Friends of the Van Duzen River
A Grass Roots community organization comprised of residents and visitors to the Van Duzen Region. We are Dedicated to helping to restore the river for future Generations

PALCO faces log shortage;
layoffs, shutdowns possible
(The Eureka Reporter) 02/09/2005

PALCO faces log shortage;
layoffs, shutdowns possible

by Glenn Franco Simmons

The Eureka Reporter

(Editor’s note: In next week’s issue and as a matter of fairness, The Eureka Reporter will take a look at the Humboldt Watershed Council from its perspective.)

How can it be, that PALCO faces a log shortage and possibly more mill shutdowns and layoffs?

“Our issues really started in the middle of 2004, when we were actually ahead of our planned harvest level for 2004 at the end of the first half,” said PALCO President and Chief Executive Officer Robert Manne. “Starting in the second half, the (North Coast Regional) Water Quality Control Board started slowing down various previously approved timber harvest plans. The water board was taking more and more time to approve erosion-control plans during the second half, such that we entered the fourth quarter of 2004 without having approved plans, and then we were hit with extreme weather. This nearly totally stopped our logging at year end, so we ended the calendar year with only 15 million board feet of logs on our decks.

“Normally, what we need is 30-plus million board feet of logs on our decks to help us get through the winter months, which are primarily the first quarter – January, February and March. We have always used that large log deck to supplement the harvests in Freshwater and Elk, which we have done ever since signing the habitat conservation plan.”

That strategy has never been a problem up to this year, Manne said.

These are THPs, he added, that have already been approved by the California Department of Forestry, California Department of Fish and Game, U.S. Fish and Wildlife Service and NOAA Fisheries and they met all of the company’s HCP commitments.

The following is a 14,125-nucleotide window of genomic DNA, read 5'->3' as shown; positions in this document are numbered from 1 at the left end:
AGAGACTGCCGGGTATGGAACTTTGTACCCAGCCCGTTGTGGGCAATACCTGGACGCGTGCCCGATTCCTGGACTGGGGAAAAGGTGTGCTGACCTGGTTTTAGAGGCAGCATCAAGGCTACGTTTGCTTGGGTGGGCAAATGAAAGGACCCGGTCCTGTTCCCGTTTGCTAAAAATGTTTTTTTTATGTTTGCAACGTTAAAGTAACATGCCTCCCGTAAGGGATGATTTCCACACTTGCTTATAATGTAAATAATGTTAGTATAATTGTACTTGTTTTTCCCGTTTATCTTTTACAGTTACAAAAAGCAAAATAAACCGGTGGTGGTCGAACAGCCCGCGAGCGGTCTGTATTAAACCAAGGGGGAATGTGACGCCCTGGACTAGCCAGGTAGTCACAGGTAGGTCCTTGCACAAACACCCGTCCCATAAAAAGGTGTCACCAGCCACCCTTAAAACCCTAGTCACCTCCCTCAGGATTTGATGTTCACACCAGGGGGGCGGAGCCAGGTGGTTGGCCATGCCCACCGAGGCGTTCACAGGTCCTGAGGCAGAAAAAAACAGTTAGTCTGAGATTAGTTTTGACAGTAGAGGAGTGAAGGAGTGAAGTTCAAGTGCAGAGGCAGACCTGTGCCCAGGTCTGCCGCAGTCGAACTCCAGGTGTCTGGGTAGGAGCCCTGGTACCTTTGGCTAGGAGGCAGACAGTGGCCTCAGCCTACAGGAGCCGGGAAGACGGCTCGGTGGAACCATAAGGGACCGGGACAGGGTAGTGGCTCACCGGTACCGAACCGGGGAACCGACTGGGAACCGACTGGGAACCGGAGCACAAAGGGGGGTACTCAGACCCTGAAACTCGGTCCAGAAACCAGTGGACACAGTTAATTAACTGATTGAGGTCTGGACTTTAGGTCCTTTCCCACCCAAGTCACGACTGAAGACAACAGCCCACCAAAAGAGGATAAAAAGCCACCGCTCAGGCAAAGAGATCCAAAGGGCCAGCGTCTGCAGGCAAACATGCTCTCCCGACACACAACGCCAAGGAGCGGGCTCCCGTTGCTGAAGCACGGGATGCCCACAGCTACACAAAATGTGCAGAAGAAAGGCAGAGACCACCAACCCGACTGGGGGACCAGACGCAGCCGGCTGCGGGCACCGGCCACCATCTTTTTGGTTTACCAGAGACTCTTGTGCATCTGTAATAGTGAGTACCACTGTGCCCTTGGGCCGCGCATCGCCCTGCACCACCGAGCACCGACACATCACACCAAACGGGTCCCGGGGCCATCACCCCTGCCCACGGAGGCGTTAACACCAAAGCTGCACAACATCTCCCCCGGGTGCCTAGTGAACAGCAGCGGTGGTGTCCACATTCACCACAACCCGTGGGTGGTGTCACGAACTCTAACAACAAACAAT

The fact that they have been approved by those federal and state agencies is particularly frustrating to PALCO, when one state agency is holding them up, Manne said.

“We have approved timber harvests plans from CDF,” Manne said, “some of which were approved as much as two years ago. The irony of the whole situation is that we have been cutting below our sustained yield level for the past six years and we are not asking for anything special or new with these THPs.

“That put us in an immediate desperate position. So I had to remove a shift from our Fortuna sawmill and 38 people were laid off. Eleven were reassigned to other jobs, and that’s where we stand.”

But there is more to the issue than only the Freshwater Creek and Elk River watersheds.

“The water board had also originally slowed down approval of plans in the Van Duzen and Larabee areas, too, which are also normal to the ongoing operations for us,” Manne said. “Those were not additional plans; they are plans we already assumed would be approved by the water board since CDF had approved them also. When we started the year, there were as many as 10 plans outstanding that were awaiting release in these watersheds also, many of which have at this point been approved.